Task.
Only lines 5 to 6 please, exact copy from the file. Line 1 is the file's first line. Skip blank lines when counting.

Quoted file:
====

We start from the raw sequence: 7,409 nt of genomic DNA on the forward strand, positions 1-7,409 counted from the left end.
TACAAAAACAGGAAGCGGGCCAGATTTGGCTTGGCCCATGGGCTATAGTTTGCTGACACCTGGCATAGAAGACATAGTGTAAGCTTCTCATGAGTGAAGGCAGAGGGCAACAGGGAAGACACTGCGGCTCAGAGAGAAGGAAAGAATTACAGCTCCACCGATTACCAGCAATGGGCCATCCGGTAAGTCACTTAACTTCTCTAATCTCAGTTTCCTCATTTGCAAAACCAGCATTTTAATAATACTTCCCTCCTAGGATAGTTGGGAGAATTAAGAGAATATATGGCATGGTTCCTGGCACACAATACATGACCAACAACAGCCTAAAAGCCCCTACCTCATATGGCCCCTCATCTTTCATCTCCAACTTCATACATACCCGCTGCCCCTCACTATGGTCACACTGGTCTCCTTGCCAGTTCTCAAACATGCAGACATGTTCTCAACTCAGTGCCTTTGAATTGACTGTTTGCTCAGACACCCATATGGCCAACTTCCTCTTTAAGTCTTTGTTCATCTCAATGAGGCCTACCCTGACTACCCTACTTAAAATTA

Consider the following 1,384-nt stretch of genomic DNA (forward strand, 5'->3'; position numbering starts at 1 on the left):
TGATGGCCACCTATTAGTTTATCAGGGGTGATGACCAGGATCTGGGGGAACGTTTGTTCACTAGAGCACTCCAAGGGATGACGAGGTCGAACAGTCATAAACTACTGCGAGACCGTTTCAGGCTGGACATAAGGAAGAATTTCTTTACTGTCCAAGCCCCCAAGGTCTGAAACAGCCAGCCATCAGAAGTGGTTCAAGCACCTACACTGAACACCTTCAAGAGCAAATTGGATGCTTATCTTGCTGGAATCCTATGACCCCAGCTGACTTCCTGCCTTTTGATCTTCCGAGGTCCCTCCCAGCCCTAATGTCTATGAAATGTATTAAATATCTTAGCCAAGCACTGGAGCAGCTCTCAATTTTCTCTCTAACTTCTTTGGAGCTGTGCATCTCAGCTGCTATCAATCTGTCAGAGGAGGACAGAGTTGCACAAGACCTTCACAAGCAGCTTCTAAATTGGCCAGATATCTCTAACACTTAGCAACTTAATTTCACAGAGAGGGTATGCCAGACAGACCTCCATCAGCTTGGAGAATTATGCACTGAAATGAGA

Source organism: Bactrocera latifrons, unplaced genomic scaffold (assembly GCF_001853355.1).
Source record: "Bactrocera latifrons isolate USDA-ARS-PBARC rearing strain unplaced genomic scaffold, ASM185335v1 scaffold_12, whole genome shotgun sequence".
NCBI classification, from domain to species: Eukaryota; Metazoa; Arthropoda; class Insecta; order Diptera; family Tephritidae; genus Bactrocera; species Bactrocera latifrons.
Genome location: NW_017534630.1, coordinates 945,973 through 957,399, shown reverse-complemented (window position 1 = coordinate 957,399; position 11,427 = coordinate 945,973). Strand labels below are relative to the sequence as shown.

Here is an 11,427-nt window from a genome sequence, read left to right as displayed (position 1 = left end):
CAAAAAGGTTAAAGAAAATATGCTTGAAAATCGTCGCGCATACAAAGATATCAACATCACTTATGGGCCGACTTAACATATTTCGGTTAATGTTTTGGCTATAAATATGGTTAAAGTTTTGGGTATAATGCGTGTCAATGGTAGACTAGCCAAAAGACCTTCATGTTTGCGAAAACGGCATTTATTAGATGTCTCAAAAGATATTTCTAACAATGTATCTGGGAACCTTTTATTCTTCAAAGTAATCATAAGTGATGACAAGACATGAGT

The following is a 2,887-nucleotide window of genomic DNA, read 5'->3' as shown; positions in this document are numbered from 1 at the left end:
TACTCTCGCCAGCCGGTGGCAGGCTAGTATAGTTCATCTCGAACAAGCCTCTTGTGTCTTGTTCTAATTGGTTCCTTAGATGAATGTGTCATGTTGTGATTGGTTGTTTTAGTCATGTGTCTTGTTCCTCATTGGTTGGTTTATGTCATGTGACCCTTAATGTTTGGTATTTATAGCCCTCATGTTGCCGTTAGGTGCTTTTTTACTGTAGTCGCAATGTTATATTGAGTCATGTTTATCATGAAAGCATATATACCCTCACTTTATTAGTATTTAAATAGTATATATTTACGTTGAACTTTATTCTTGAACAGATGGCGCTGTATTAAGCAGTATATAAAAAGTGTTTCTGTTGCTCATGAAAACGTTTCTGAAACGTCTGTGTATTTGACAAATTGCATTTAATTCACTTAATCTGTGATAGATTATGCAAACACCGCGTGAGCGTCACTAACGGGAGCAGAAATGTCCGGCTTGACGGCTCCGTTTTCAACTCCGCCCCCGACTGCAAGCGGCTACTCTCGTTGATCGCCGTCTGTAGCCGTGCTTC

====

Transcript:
Source organism: Bactrocera latifrons, unplaced genomic scaffold (assembly GCF_001853355.1).
Source record: "Bactrocera latifrons isolate USDA-ARS-PBARC rearing strain unplaced genomic scaffold, ASM185335v1 scaffold_12, whole genome shotgun sequence".